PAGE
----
7 Ways Black Women Can Advocate for Themselves After a Breast Cancer Diagnosis


For example, they might recommend having a mastectomy to remove your entire breast, which can be really daunting. But if you have full clarity on why that surgery is necessary—say, you have cancer in multiple parts of your breast that would be difficult to eradicate with other treatments—knowing that you’re doing the best thing to take care of your health could make the choice easier.

Remember, come to each appointment with a list of questions so you can get all the information you need. The American Cancer Society also has helpful information on how to interpret studies on new cancer treatments and regularly publishes updates on the latest cancer research, so you can stay on top of new findings and discuss them with your care team.

3. Don’t be afraid to find a new doctor if you don’t feel heard.

Research indicates that Black people often feel like medical professionals doubt their experiences or dismiss their concerns, which may be rooted in racial bias among other factors. When you’re dealing with something as serious as a breast cancer diagnosis, you understandably want a physician who is empathetic and responsive to your needs, so all of your worries are addressed and your path to treatment is clear.

Of course, finding a doctor you enjoy working with isn’t always an easy process. It can involve a lot of time, effort, money, and may even depend on where you live. But if you have the opportunity to consider multiple experts before you commit to one, you should try to do that.

“Finding a doctor who is willing to listen to you and explain to you what dense breasts are, for example, is really important,” says Stallings. (It’s more difficult for mammograms to detect tumors in people with dense breasts, according to the National Cancer Institute. While dense breasts can be perfectly normal, they’re also a risk factor for breast cancer—and Black women tend to have denser breasts than white women3.)

Stallings underwent genetic testing at age 29 and discovered she inherited the BRCA2 mutation, a harmful genetic variant that increases breast cancer risk. She decided to get a preventative double mastectomy (surgery to remove both breasts) to reduce her risk of breast cancer, but before she got the surgery, she interviewed multiple doctors until she was confident in her care team.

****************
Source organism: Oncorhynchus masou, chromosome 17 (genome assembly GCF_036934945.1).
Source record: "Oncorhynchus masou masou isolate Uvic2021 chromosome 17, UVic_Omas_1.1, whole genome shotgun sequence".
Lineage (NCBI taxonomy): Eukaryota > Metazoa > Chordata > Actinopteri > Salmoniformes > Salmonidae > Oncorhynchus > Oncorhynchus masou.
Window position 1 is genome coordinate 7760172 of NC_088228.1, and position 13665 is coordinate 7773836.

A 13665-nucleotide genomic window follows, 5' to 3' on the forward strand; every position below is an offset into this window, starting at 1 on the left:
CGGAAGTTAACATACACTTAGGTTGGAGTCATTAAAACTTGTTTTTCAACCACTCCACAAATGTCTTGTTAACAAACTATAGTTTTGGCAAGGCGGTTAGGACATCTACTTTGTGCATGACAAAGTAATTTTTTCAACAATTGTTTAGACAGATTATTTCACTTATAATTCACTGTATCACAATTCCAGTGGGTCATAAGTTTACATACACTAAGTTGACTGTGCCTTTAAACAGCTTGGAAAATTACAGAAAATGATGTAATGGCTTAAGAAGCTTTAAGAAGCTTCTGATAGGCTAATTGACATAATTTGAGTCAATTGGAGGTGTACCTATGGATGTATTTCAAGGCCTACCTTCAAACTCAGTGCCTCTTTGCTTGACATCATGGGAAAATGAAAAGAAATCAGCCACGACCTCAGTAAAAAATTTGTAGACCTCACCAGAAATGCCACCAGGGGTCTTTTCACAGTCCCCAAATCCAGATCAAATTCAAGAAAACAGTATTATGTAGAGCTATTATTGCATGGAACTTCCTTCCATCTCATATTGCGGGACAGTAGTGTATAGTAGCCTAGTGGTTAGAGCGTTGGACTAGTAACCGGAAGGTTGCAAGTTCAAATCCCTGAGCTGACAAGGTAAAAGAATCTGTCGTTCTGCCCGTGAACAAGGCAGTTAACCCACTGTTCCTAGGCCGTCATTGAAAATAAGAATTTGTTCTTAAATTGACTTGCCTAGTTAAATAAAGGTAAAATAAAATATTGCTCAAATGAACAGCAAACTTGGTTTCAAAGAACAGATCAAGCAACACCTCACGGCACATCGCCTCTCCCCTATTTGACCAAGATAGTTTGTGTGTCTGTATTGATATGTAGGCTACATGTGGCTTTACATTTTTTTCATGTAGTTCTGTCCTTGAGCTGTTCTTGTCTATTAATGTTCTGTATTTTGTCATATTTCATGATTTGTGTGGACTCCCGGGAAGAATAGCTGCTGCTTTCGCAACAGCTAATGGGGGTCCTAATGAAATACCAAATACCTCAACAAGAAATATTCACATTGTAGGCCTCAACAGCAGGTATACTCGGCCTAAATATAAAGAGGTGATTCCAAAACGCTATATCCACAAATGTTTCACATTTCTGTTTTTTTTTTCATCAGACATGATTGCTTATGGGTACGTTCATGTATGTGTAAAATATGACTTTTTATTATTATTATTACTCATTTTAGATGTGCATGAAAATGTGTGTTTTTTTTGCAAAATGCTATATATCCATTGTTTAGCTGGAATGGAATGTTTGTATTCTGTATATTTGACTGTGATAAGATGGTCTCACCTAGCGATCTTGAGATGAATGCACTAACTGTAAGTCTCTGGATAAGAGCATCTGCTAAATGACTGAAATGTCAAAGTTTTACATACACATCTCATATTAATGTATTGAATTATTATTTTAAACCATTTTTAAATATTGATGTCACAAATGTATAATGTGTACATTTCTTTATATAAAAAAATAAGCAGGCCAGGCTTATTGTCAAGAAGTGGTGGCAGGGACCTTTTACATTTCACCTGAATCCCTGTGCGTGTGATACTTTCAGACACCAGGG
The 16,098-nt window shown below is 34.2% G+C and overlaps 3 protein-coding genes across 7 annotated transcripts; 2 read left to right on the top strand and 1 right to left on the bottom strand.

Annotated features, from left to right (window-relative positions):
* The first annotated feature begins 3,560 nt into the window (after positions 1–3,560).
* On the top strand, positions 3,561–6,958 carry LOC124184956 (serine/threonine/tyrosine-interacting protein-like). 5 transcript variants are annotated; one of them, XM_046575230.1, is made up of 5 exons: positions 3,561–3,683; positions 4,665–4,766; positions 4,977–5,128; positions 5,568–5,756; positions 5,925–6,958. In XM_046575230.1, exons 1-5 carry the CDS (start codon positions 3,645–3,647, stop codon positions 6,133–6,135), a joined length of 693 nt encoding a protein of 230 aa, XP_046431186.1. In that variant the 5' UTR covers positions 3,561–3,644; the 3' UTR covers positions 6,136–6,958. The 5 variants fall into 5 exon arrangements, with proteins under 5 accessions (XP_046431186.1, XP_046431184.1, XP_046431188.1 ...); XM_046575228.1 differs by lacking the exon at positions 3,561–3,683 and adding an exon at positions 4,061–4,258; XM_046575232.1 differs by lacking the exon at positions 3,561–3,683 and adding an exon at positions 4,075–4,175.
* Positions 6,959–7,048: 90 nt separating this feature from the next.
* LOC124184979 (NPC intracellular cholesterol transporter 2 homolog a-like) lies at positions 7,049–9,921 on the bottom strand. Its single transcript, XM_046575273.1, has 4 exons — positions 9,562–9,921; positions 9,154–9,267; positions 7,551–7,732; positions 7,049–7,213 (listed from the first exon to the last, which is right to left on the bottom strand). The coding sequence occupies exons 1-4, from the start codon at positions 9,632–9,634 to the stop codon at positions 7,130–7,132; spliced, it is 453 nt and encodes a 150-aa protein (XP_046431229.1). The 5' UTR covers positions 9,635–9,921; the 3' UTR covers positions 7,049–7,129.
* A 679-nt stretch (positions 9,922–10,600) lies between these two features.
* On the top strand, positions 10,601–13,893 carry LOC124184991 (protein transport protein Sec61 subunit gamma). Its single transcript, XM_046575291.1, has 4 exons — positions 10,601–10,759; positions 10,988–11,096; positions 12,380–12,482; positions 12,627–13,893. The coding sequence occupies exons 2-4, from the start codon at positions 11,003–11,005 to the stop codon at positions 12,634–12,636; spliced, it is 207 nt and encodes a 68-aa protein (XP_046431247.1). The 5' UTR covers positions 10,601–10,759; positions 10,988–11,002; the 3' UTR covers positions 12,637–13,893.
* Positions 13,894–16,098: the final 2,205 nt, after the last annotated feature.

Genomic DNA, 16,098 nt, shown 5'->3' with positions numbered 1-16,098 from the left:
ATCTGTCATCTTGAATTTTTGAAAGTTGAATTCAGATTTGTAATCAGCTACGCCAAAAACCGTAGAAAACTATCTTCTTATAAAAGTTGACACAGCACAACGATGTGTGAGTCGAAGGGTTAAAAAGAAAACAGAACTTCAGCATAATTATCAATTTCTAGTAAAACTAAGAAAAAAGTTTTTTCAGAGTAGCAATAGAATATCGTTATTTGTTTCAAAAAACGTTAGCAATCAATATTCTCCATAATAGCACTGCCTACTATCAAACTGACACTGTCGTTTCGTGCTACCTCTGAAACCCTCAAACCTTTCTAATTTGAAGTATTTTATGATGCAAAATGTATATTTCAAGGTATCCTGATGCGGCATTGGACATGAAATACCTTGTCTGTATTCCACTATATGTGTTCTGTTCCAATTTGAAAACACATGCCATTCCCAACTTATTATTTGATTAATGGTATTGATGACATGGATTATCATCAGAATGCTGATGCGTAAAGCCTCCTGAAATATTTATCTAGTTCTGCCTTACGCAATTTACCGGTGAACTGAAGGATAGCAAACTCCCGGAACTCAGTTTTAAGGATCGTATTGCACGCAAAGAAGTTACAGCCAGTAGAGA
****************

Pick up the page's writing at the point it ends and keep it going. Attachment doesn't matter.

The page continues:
“Don’t be afraid to fire a doctor and be willing to interview a lot of people to get what you’re looking for, even if that’s just feeling comfortable,” says Stallings, who participated in the Breast Cancer Research Fund’s Research Is the Reason storytelling initiative to give voice to young Black women who might need to consider the same difficult decision she did. “One of the things I love about my care team is that I felt really comfortable with them. They were super responsive to my questions. I also sought out people with empathy who saw me as a partner in my care process versus just dictating to me what I needed.”

4. Get a second professional opinion if you can.

Even if you’re happy with your doctor, Dr. Oppong recommends seeking a second opinion (or even a third!) without delaying your treatment, so you can explore how other experts would approach your care. Then, you can discuss the various treatments with the doctor you plan on seeing for your care and come up with a plan that you feel is the best for you. 

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